TomTom Becomes Linux Licensee, Countersues Microsoft

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GPS maker TomTom has found itself in the news a bit lately. Late last month Redmond software giant Microsoft filed suit against the company, claiming the company is infringing on Microsoft patents in its Linux-based GPS devices. Some open source advocates have viewed the lawsuit as Microsoft perhaps attempting a backdoor attack on Linux: three of the eight patents cited in the suit focus on TomTom’s support for FAT (file allocation table) technology in the Linux kernel, making it the first time Microsoft has included in a court filing its long-standing claims that the Linux kernel infringes on Microsoft patents. Microsoft says it is committed to working out a licensing deal, but the companies have been negotiating for over a year.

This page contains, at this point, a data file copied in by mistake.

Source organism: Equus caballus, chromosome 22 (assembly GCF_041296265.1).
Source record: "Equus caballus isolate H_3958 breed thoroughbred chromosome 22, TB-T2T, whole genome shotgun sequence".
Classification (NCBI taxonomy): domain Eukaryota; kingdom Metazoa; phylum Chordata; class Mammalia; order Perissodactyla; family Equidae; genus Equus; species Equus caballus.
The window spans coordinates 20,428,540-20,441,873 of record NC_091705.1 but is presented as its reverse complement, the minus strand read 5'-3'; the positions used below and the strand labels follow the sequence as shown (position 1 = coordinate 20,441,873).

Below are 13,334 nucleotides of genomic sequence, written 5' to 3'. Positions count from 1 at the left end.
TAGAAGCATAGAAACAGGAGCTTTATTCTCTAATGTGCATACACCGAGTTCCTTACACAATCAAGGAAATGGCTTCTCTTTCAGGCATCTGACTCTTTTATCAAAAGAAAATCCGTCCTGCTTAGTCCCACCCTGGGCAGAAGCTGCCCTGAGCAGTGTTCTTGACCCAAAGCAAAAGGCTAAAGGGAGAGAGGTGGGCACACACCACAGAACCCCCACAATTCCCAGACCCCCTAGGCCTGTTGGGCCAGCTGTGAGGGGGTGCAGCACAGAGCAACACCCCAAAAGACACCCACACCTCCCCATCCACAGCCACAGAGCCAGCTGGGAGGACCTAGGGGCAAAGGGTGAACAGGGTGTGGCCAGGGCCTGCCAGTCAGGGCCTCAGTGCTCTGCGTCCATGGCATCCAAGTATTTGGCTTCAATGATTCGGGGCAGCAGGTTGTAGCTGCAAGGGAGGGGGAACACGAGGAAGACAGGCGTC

For its part, TomTom has disputed the patent infringement claim, and last week filed a countersuit against Microsoft alleging Redmond’s Streets and Trips program infringes on four TomTom patents. The countersuit, filed in the U.S. District Court for the Eastern District of Virginia. Microsoft declined to comment on the suit, saying only that it remains committed to a licensing solution.

In the meantime, TomTom has just become a Linux licensee, inking a deal with the Open Invention Network. The deal gives TomTom royalty free access to patents owned by the Open Invention Network—that’s currently a portfolio of 275 patents and applications—and that TomTom can’t assert its patents against Linux. The Open Invention Network is intended to make Linux an attractive option for companies looking to use Linux in their products, as well as repackage or embed the operating system in their products.

“Linux plays an important role at TomTom as the core of all our Portable Navigation Devices,” said TomTom’s director of IP Peter Spours, in a statement. “We believe that by becoming an Open Invention Network licensee, we encourage Linux development and foster innovation in a technical community that benefits everyone.”